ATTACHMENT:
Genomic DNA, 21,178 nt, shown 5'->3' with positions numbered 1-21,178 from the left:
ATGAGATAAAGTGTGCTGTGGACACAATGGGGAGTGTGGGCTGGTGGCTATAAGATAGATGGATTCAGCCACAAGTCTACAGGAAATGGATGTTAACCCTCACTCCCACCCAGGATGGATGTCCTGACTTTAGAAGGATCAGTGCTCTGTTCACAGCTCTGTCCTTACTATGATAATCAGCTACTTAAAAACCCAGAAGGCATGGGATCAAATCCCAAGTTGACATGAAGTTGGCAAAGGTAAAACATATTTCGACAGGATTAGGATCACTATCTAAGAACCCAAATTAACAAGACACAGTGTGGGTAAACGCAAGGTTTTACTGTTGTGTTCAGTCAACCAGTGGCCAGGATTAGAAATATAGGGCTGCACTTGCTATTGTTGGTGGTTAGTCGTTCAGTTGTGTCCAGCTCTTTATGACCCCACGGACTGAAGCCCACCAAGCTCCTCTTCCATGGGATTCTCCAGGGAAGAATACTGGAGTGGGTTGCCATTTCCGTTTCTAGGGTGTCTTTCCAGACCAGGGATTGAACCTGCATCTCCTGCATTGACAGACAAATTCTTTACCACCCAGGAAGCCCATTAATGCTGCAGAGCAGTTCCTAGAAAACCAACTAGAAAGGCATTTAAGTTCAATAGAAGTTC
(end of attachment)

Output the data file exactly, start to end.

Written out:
Genomic DNA, 21,178 nt, shown 5'->3' with positions numbered 1-21,178 from the left:
ATGAGATAAAGTGTGCTGTGGACACAATGGGGAGTGTGGGCTGGTGGCTATAAGATAGATGGATTCAGCCACAAGTCTACAGGAAATGGATGTTAACCCTCACTCCCACCCAGGATGGATGTCCTGACTTTAGAAGGATCAGTGCTCTGTTCACAGCTCTGTCCTTACTATGATAATCAGCTACTTAAAAACCCAGAAGGCATGGGATCAAATCCCAAGTTGACATGAAGTTGGCAAAGGTAAAACATATTTCGACAGGATTAGGATCACTATCTAAGAACCCAAATTAACAAGACACAGTGTGGGTAAACGCAAGGTTTTACTGTTGTGTTCAGTCAACCAGTGGCCAGGATTAGAAATATAGGGCTGCACTTGCTATTGTTGGTGGTTAGTCGTTCAGTTGTGTCCAGCTCTTTATGACCCCACGGACTGAAGCCCACCAAGCTCCTCTTCCATGGGATTCTCCAGGGAAGAATACTGGAGTGGGTTGCCATTTCCGTTTCTAGGGTGTCTTTCCAGACCAGGGATTGAACCTGCATCTCCTGCATTGACAGACAAATTCTTTACCACCCAGGAAGCCCATTAATGCTGCAGAGCAGTTCCTAGAAAACCAACTAGAAAGGCATTTAAGTTCAATAGAAGTTC